The concept of RSS or newsfeeds in general seemed quite appealing to me the moment I first heard (or read?) about it.
But I never managed to find a way to utilize the feature in a way I liked. I tried standalone-readers like FeedReader, and since I am a FF-enthusiast, I tried Firefox extensions like Sage and Wizz, as well as scroll-readers like infoRSS and took a look at the FeedDemon, but none really offered all the features that I was looking for.
I wanted a common view for all unread entries sorted by date and recency, I wanted it to be lightweight, and I didn't want it to be another program as I wanted to use Firefox for that so I eliminated most contestants pretty quick.
Luckily, I came across the small Brief Firefox extension which fulfilled all of my wishes.
It's lightweight, it's a Firefox extension, and it has the "unread"-folder as well as a nice and elaborate handling.
It's content-view is skinnable (though I have yet to come across a skin that suits me better than the original one), there are a handful of reasonable options, and it integrates with Firefox's built in RSS-capabilities as well using it's own dynamic bookmarking system.
It's just as the synopsis on the homepage says: "Brief is a light-weight feed reading extension for Firefox. Designed to be easy to use and streamlined, with exactly the right set of features." - 'nuff said.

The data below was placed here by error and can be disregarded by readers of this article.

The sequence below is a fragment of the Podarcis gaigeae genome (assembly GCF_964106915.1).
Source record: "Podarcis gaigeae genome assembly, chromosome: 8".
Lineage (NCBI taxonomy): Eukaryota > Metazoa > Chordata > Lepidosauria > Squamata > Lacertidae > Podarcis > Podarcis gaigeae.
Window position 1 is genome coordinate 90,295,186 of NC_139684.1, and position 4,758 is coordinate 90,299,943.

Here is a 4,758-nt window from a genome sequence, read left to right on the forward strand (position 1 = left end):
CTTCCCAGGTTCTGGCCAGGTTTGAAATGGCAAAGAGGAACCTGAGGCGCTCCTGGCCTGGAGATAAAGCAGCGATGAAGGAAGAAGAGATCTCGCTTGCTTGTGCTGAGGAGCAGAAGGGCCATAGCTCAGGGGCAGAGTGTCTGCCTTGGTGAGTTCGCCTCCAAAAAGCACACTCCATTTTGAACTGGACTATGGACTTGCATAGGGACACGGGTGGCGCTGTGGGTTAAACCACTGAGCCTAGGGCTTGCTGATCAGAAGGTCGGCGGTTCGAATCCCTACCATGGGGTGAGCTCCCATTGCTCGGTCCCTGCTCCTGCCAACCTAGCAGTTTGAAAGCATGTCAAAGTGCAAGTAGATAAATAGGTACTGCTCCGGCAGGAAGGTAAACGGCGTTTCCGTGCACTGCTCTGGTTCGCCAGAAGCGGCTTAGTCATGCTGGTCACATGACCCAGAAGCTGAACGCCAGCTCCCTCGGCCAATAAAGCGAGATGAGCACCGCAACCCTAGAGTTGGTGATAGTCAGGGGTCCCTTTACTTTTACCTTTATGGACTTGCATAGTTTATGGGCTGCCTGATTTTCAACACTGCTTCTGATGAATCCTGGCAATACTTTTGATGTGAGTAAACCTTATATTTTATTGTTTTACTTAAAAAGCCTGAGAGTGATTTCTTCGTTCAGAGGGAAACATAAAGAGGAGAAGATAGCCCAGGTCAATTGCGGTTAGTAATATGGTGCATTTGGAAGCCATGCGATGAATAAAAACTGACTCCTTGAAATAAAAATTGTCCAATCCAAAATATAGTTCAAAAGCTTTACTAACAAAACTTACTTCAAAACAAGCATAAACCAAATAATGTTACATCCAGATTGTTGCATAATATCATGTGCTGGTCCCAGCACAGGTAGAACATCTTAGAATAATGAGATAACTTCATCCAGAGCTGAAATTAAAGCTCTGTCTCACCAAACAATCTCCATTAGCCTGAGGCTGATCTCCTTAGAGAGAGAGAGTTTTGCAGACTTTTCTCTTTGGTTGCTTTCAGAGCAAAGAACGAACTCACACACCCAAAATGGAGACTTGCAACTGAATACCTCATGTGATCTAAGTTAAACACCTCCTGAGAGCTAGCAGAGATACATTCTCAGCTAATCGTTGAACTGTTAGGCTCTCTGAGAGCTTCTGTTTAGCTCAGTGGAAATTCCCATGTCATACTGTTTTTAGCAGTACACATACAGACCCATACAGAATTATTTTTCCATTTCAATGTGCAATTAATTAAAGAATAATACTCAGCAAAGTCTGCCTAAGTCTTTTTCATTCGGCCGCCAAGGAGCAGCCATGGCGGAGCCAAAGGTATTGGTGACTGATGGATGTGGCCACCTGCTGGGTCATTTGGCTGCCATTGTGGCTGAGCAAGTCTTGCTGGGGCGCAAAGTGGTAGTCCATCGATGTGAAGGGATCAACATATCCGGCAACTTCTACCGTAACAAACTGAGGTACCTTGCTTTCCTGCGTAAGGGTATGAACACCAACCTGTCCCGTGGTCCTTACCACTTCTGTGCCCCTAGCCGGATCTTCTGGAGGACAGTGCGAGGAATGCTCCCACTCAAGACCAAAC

Brief offers many options that you can play around with. You can change the interval in which feeds are checked for new items, decide when to remove old articles, whether you want notifications to be displayed when updates are discovered, or customize how feeds are displayed by the extension.
Brief on top of this supports shortcuts for nearly every action you can take. You can use j and k to navigate between feeds, enter to open the currently selected article or m to mark the current item as read.
So if you happen to be in the market for RSS Readers, make sure to check this one out.
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Ghacks is a technology news blog that was founded in 2005 by Martin Brinkmann. It has since then become one of the most popular tech news sites on the Internet with five authors and regular contributions from freelance writers.